- I do not mean high-pressure methods to get men to an inquiry room – in revival every service is an inquiry room; the road and hill side become sacred spots to many when the winds of God blow.
Revival is a going of God among His people, and an awareness of God laying hold of the community.
Here we see the difference between a successful campaign and revival; in the former we may see many brough to a saving knowledge of the truth, and the church or mission experience a time of quickening, but so far as the town or district is concerned no real change is visible; the world goes on its way and the dance and picture-shows are still crowded: but in revival the fear of God lays hold upon the community, moving men and women, who until then had no concern for spiritual things, to see after God. ” (pp.14-15)
A Word of Caution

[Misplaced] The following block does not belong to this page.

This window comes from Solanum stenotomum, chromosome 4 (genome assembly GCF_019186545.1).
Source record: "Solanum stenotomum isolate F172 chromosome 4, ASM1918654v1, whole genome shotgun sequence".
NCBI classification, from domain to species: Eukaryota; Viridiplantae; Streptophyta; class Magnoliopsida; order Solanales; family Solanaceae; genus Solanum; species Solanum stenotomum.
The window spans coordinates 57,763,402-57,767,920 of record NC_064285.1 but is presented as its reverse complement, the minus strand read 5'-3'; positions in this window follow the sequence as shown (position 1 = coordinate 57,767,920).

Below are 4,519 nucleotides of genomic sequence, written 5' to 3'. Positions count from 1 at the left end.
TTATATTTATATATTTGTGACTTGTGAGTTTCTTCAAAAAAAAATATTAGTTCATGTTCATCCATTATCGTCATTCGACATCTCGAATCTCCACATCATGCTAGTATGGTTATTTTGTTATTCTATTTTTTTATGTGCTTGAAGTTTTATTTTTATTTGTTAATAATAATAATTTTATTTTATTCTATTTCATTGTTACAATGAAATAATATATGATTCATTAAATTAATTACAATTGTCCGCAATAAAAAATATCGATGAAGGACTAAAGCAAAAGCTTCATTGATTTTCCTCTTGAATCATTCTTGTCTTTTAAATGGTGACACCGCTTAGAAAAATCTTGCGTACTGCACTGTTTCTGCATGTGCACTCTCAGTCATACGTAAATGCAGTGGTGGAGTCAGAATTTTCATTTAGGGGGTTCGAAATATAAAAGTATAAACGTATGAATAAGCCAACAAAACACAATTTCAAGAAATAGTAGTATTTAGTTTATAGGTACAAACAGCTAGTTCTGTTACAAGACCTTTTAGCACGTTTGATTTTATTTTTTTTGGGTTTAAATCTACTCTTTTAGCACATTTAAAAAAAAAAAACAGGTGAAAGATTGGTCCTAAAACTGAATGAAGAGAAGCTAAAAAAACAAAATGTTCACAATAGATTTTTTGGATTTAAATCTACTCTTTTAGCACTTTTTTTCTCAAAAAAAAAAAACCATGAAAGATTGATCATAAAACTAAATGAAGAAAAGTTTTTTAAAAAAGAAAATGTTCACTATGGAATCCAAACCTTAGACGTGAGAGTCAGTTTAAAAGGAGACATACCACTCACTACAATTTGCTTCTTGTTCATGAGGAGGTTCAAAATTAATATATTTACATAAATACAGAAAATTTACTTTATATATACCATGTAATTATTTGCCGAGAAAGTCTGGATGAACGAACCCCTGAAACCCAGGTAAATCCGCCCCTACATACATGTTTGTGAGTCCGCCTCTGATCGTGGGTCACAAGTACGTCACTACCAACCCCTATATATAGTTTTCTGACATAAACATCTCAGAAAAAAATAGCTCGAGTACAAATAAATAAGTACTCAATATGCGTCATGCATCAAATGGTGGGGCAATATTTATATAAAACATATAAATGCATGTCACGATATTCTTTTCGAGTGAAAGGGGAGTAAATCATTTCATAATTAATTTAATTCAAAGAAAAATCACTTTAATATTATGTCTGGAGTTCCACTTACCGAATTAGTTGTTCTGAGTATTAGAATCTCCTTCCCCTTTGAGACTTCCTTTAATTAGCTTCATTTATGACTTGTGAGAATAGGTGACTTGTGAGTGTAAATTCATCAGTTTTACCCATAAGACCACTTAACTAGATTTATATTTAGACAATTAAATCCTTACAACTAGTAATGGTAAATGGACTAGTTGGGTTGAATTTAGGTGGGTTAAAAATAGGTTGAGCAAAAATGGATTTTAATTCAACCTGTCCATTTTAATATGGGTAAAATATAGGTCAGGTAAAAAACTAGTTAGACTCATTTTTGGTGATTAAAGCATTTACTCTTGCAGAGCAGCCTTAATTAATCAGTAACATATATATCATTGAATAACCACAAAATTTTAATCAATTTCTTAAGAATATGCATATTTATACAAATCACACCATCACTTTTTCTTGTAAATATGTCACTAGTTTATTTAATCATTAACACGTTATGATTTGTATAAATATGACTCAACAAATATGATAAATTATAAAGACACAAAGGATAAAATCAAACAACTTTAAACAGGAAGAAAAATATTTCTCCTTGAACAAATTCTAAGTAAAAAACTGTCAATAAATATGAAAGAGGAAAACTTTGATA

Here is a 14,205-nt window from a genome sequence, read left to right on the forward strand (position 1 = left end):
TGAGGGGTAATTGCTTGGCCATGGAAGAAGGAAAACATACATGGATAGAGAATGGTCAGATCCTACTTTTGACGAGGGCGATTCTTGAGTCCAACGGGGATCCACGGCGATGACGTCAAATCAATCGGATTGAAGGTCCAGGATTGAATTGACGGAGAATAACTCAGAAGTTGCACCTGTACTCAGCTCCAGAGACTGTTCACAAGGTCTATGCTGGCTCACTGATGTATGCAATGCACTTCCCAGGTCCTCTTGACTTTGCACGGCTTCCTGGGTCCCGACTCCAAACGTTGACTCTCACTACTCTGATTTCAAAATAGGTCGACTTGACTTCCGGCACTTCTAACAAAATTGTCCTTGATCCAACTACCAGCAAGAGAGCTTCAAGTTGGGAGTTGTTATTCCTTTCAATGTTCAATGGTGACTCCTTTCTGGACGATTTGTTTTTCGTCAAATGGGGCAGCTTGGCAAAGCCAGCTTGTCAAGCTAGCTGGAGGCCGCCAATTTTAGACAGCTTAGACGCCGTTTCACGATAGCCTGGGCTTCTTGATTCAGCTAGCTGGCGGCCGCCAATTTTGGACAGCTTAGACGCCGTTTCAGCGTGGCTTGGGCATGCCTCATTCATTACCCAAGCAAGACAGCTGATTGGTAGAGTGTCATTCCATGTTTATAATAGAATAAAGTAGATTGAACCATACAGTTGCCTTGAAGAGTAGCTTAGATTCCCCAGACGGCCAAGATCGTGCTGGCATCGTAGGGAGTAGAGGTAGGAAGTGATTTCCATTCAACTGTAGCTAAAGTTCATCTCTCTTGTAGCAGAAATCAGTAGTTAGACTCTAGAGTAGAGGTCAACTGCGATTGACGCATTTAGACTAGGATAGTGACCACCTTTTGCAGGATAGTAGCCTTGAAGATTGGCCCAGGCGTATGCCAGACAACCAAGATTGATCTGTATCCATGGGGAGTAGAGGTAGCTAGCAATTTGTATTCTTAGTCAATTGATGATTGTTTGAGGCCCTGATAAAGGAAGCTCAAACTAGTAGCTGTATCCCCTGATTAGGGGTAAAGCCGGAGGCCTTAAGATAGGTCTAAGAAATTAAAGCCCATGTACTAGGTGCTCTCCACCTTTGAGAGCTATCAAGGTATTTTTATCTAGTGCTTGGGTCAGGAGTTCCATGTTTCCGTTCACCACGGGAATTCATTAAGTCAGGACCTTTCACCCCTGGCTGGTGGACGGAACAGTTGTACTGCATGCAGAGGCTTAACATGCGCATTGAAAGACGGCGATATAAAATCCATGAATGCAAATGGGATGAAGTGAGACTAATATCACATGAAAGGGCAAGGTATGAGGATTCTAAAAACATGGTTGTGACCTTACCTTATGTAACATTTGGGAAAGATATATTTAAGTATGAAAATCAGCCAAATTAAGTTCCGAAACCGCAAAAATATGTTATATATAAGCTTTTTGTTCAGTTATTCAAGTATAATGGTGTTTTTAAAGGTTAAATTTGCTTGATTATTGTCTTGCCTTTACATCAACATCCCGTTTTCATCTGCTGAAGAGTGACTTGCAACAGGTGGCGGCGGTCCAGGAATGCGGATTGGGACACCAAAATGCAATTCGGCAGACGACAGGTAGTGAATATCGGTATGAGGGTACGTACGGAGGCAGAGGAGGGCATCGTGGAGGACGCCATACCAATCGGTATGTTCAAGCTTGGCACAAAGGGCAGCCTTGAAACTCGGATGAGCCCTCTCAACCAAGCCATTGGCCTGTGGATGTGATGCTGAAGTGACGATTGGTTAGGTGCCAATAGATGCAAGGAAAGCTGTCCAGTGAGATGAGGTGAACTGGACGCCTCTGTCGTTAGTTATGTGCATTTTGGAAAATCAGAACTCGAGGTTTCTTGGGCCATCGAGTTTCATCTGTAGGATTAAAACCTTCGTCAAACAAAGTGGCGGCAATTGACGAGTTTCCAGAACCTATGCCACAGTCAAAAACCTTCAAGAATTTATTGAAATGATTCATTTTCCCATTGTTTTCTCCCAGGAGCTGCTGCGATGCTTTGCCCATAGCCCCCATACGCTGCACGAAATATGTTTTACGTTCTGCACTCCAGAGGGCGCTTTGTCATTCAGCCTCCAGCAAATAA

- While it could seem harsh for Campbell to draw the comparison between “a successful campaign” and “revival”, let’s be careful to not over-emphasize that distinction. Both have value and both serve a purpose; Campbell is, first and foremost, describing the way things happened in Lewis, where there were none of the elements of the “successful campaign”… no flyers printed, posters hung, or high-pressure.
- He states that “in a God-sent revival you do not need to spend money on advertising.” Once again, let’s remember:
- the context – which is rural Scotland in the 1950’s and
- that the author is speaking descriptively, not prescriptively.
Inspired for Real Change
- Lord, let it be so in our communities today!
- Let us, in our lifetime, experience such revival as was seen in Lewis.
- Let us see it in France.
Come back on Saturday when I’ll share the role that prayer played in the Lewis Awakening, according to Duncan Campbell.